“Two percent is a joke. Four percent is what we should be spending. We [the US] are being played for fools”
President Donald J. Trump, Brussels NATO Summit, 12 July 2018
The Grim Tweeter cameth…
Alphen, Netherlands. 13 July. The Grim Tweeter cameth. First to NATO, then to Britain and next Putin. Typhoon Trump hit NATO on Tuesday evening and by the time he left Europe’s array of small, neat military gardens – pretty but with few flowers or ornaments – were left weed-strewn and Trump-holed. As a minor member of the European strategic ‘elite’, and being in proximity to the Summit at the parallel and excellent NATO Engages conference, my sense was that President Trump did exactly what he came to do but to no particular end. The gathered heads of state and government were so intent on keeping the Alliance ‘thing’ going that they missed (deliberately in some cases) the essential challenge NATO faces. Quite simply, Europeans refuse to consider what could be coming at them in the near future if they still do not become defence serious. The permanently-electioneering President Trump does not look far enough ahead to realise how important the European allies are to America and indeed how they will become more important in the future given worsening American global over-stretch.
What should Europeans actually take-away from the Summit? Two imperatives: European defence investment and the future organisation of European defence. President Trump is essentially right and wrong about NATO. He is right European allies do not spend enough. As the US Senate sensibly concluded this week he is wrong about the value of the Alliance to the US, even if it is only the Washington elite who get that. However, it is European leaders with Germany’s Chancellor Merkel to the fore who face the real challenge. They STILL do not know why they need armed forces and thus cannot explain the need or the sacrifice needed to their respective publics if sound defence and deterrence is to be re-established.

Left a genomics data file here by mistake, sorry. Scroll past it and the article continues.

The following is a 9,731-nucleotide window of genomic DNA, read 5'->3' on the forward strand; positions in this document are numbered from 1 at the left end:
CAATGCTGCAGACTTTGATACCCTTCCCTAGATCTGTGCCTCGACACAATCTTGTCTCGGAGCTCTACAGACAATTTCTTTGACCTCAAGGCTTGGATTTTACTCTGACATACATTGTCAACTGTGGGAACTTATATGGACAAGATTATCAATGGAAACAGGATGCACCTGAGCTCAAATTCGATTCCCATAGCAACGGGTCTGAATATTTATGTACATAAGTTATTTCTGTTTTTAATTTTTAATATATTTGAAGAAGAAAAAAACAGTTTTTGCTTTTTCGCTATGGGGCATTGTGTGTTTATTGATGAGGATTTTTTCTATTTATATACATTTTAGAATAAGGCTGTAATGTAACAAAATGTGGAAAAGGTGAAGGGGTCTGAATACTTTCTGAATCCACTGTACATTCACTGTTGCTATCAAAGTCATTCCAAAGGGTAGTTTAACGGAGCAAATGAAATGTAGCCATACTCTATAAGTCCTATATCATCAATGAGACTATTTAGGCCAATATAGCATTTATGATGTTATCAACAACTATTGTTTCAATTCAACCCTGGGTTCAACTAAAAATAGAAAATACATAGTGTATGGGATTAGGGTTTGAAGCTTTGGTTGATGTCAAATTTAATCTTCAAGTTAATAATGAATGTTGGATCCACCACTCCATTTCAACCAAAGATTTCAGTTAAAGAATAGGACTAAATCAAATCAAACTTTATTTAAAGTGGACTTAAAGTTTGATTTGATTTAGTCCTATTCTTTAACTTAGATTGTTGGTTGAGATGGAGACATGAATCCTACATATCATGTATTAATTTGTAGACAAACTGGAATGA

President Trump also has a point about burden-sharing or the lack of it. The GLOBSEC NATO Adaptation Report states; “The United States provides 75% of Alliance forces and pays some 68% of the cost”. In other words, Europeans provide only 25% of NATO’s contemporary forces. In 1970 Europeans provided 45% percent of the forces and in 1980 some 76% percent. Some have argued the US contribution to the small NATO budget (22%) should be counted, or those US forces specifically committed to the defence of Europe. Now, there has been a lot of nonsense uttered this week from people who frankly should know better about this. The reason the bulk of US forces must be counted on the NATO balance sheet is that in an emergency it is the bulk of US forces, if available, that would be committed to the defence of Europe.
Defence outcomes not inputs
Defence outcomes are what matters. That critical little phrase, ‘if available’, should have been the centre-piece of a Summit at which the sharing of burdens was always going to be central. Unfortunately, Europe’s leaders seem incapable of gripping strategic change and thus fail or refuse to recognise that America’s strategic liabilities are changing. It is increasingly unlikely that in future the Americans would face one emergency in one theatre at any one time. Therefore, for a legitimate sharing of twenty-first century Alliance burdens to be realised Europeans would need at the very least policies, forces and resources that could cope with a threat from Russia, a major insurgency and its consequences across the Middle East and North Africa and pressure on NATO’s north. In other words, Europeans need an effective first responder force and this Summit should have committed Europeans to that goal beyond the useful but insufficient ‘let’s make the most of what we are likely to have’ goal of the ‘Four-Thirties’ initiative: thirty battalions, thirty squadrons of aircraft, thirty combat shops ready in thirty days. Even the much-reduced British armed forces could stump up at least half of such a force in an emergency. Russia?